Less favourite things include the finicky virtual slide for the volume control, the slow response of the touchscreen and automatic climate control buttons, and the fact I could never find the “sync” button for the dual-zone climate control.
The maps on the GPS are gorgeous though, especially when you’re in a city and it shows you surrounding buildings in 3D.
The sunroof on my tester was a $1,395 option and I have to say I would feel a bit ripped off by it. When so many cheaper cars charge a similar price for a panoramic sunroof, this itty-bitty offering is uninspiring. My daughter was equally unimpressed.
My disappointment over the sunroof was abated by the size of the trunk/boot. It is narrow yet deep, so its 290 L volume visually looks bigger than it is. You can easily fit a Radio Flyer wagon in here. The 60/40 split-folding seats are punctuated by a ski pass-through, too, so there is plenty of flexibility – the seats don’t quite fold flat though.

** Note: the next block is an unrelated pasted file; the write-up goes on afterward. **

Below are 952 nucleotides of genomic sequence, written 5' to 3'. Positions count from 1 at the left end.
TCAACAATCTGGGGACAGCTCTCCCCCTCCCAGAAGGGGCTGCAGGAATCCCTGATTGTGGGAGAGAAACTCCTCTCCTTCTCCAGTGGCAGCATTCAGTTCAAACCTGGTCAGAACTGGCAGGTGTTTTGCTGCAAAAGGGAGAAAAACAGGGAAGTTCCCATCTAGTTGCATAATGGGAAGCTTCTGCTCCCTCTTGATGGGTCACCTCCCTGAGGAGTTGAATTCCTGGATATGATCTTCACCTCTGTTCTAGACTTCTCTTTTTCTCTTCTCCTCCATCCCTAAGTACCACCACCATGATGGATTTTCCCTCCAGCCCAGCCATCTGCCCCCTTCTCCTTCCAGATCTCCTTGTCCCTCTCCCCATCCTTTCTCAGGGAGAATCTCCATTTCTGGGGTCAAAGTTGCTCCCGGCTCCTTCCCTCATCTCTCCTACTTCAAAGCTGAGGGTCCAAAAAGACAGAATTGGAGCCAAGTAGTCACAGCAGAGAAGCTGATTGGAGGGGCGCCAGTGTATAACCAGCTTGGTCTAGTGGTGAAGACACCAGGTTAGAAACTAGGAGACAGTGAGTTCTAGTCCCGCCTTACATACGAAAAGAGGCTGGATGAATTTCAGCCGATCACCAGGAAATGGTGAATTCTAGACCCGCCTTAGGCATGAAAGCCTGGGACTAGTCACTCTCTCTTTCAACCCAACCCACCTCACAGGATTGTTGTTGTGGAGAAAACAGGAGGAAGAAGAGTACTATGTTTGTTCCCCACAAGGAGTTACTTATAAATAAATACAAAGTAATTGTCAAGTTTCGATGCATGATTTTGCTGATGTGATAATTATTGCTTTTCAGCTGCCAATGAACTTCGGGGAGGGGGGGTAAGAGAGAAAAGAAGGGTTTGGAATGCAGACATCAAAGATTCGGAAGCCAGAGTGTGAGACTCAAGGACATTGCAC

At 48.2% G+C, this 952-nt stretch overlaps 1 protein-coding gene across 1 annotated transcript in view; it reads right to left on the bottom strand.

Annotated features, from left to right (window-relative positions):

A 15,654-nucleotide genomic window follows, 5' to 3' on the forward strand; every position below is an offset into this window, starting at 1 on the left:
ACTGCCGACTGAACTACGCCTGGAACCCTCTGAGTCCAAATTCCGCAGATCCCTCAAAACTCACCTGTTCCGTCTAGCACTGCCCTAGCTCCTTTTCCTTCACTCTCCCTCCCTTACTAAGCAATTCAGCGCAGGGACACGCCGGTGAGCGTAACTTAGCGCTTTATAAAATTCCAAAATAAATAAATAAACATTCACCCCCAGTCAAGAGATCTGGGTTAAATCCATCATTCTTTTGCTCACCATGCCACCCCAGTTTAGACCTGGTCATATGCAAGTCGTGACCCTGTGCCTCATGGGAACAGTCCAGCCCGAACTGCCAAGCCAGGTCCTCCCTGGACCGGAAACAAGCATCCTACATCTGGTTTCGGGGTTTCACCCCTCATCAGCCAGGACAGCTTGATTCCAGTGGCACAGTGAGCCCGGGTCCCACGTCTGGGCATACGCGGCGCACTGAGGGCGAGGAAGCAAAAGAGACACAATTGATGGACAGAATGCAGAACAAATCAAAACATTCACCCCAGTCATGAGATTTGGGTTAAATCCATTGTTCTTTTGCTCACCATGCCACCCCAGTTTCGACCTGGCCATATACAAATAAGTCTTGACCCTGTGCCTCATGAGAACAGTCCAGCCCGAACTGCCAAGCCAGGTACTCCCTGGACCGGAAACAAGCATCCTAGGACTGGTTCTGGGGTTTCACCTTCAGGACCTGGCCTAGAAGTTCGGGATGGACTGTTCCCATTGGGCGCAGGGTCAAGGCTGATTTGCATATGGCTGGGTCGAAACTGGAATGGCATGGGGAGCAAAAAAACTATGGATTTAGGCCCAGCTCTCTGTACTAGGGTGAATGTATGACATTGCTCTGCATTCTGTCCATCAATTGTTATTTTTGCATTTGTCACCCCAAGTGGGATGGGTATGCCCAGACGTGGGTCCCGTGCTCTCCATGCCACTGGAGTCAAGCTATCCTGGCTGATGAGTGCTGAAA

Passenger volume is a respectable 2,573 L, and I found enough footwell room for my wife’s handbag, my legs, a couple of bottles of wine and another bag in the passenger seat. Three people will fit in the back, but shoulder space is at a premium. Larger men than I might find it tight but the roof liner is scalloped to improve rear head room and the rear seats are reclined sharply – it’s a neat trick that demonstrates the role of packaging versus outright size.
And equipped as this ATS is, there is little difference between it and its larger brother. The CTS is more refined perhaps, and larger, but the ATS is sportier and sharper. Visually the ATS has a similar impact and it would take a discerning eye to spot the difference between the two. For impact, style and performance, the ATS might be the better value.
|Model Tested||2014 Cadillac ATS|
|Price as Tested||$54,885|
Advanced security package - $440, Driver Awareness package (forward collision alert, lane departure warning, rear side-impact airbags, automatic high beam control, automatic wipers, safety alert seat) - $945, Cue with navigation and Bose Surround Sound system - $1,495, moonroof - $1,395, white diamond tri-coat paint - $1,295, 18-inch polished wheels - $840.